, Volume 88, Issue 2, pp 263-273

Comparative life history and physiology of two understory Neotropical herbs

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Demography and physiology of two broad-leaved understory tropical herbs (Marantaceae) were studied in gaps and shaded understory in large-scale irrigated and control treatments during the dry season at Barro Colorado Island (BCI), Panama. Because photosynthetic acclimation potential may not predict light environments where tropical species are found, we studied a suite of physiological features to determine if they uniquely reflect the distribution of each species. Calathea inocephala and Pleiostachya pruinosa grow and reproduce in gaps, persist in shade, and have equivalent rates of leaf production. Calathea leaves survived 2 to 3 times as long as leaves of Pleiostachya and plants of Pleiostachya were 6 to 8 times more likely to die as plants of Calathea during 3.5 years of study. Pleiostachya had lowest survival in shade and when not irrigated during the dry season, while Calathea survived well in both habitats and both treatments. Pleiostachya had higher photosynthetic capacity and stomatal conductance than Calathea and acclimated to gaps by producing leaves with higher photosynthetic capacity. Calathea had lower mesophyll CO2 concentrations than Pleiostachya. Both species had similar dark respiration rates and light compensation points, and water-use and nitrogen-use efficiencies were inversely related between species. Species showed no differences in leaf osmotic potentials at full turgor. Calathea roots were deeper and had tuberous swellings.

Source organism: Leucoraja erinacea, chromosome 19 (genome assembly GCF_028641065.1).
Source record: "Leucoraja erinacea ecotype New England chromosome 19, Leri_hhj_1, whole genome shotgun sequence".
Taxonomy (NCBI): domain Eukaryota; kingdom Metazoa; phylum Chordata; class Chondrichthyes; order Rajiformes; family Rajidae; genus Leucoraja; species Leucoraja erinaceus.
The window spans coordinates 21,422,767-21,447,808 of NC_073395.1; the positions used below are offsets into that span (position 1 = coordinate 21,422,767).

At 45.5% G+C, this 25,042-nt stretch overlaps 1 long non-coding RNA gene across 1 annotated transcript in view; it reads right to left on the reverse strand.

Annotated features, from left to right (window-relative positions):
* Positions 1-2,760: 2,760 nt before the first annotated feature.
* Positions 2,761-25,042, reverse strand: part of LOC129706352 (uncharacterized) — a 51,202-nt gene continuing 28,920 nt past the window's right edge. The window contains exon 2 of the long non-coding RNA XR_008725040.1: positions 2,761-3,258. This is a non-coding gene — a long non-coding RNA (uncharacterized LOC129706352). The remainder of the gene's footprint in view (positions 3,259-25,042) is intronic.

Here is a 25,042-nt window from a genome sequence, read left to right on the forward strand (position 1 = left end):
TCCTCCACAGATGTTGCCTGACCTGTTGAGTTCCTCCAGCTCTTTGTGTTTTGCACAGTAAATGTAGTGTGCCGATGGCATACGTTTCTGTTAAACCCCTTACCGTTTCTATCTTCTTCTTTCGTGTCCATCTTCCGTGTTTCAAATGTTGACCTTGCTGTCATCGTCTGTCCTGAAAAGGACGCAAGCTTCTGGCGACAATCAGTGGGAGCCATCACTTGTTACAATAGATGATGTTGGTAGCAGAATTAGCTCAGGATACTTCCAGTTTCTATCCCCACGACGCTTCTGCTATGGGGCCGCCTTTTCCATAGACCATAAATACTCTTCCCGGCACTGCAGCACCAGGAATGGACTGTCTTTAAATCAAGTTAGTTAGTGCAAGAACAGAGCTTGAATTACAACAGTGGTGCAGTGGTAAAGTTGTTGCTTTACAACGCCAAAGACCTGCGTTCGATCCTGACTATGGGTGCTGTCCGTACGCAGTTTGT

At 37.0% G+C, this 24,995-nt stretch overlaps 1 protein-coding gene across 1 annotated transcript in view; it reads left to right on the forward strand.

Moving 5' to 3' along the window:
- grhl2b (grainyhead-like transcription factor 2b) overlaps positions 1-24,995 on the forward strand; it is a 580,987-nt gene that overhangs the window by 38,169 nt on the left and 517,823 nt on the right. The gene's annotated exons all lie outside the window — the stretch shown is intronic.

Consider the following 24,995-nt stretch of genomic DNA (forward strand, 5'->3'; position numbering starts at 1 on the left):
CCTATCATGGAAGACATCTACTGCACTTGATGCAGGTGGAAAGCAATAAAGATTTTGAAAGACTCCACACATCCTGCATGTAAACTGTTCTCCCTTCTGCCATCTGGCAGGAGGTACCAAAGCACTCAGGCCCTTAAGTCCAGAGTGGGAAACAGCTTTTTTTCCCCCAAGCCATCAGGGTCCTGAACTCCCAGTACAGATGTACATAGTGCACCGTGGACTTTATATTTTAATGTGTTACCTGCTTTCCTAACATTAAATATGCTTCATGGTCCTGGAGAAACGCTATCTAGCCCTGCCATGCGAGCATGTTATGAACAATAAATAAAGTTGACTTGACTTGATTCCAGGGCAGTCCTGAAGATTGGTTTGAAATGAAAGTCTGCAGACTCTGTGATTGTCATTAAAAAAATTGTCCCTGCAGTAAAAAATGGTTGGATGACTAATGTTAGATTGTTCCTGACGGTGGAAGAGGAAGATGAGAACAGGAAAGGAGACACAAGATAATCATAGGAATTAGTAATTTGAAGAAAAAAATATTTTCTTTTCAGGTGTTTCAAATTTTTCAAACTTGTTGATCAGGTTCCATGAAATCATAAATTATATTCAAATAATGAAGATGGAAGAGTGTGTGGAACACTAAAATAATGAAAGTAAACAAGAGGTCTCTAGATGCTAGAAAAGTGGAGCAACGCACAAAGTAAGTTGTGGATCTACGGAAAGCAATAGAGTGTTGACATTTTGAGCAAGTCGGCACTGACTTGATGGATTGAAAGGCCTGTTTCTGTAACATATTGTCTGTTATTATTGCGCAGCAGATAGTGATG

Leaf-level assimilation and potential water loss are consistent with where these species are found, but photosynthetic acclimation to high light does not reflect both species' abilities to grow and reproduce in gaps. Pleiostachya's gap-dependent, rapid growth and reproduction require high rates of carbon gain in short-lived leaves, which can amortize their cost quickly. High rates of water loss are associated with reduced longevity during drought. Calathea's roots may confer greater capacitance, while its leaves are durable, long-lived and have lower water loss, permitting persistence long after gap closure.